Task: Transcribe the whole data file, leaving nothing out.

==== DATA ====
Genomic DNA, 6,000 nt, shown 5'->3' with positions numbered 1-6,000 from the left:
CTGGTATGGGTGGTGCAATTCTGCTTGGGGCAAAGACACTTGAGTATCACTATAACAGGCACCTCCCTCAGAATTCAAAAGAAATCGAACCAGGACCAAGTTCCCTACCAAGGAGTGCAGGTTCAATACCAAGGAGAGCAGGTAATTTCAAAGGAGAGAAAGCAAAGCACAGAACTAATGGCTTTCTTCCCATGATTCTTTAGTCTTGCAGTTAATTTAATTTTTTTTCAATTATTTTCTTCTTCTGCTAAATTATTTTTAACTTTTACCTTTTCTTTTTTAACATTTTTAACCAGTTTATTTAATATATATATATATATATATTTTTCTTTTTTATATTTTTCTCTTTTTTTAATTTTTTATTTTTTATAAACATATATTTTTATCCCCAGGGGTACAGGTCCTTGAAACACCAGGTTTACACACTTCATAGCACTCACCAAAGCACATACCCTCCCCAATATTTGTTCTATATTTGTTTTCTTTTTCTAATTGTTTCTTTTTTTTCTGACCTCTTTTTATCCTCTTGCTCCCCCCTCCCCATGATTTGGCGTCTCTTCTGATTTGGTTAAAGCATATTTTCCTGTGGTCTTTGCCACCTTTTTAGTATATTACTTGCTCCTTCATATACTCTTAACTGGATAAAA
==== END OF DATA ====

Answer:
Genomic DNA, 6,000 nt, shown 5'->3' with positions numbered 1-6,000 from the left:
CTGGTATGGGTGGTGCAATTCTGCTTGGGGCAAAGACACTTGAGTATCACTATAACAGGCACCTCCCTCAGAATTCAAAAGAAATCGAACCAGGACCAAGTTCCCTACCAAGGAGTGCAGGTTCAATACCAAGGAGAGCAGGTAATTTCAAAGGAGAGAAAGCAAAGCACAGAACTAATGGCTTTCTTCCCATGATTCTTTAGTCTTGCAGTTAATTTAATTTTTTTTCAATTATTTTCTTCTTCTGCTAAATTATTTTTAACTTTTACCTTTTCTTTTTTAACATTTTTAACCAGTTTATTTAATATATATATATATATATATTTTTCTTTTTTATATTTTTCTCTTTTTTTAATTTTTTATTTTTTATAAACATATATTTTTATCCCCAGGGGTACAGGTCCTTGAAACACCAGGTTTACACACTTCATAGCACTCACCAAAGCACATACCCTCCCCAATATTTGTTCTATATTTGTTTTCTTTTTCTAATTGTTTCTTTTTTTTCTGACCTCTTTTTATCCTCTTGCTCCCCCCTCCCCATGATTTGGCGTCTCTTCTGATTTGGTTAAAGCATATTTTCCTGTGGTCTTTGCCACCTTTTTAGTATATTACTTGCTCCTTCATATACTCTTAACTGGATAAAA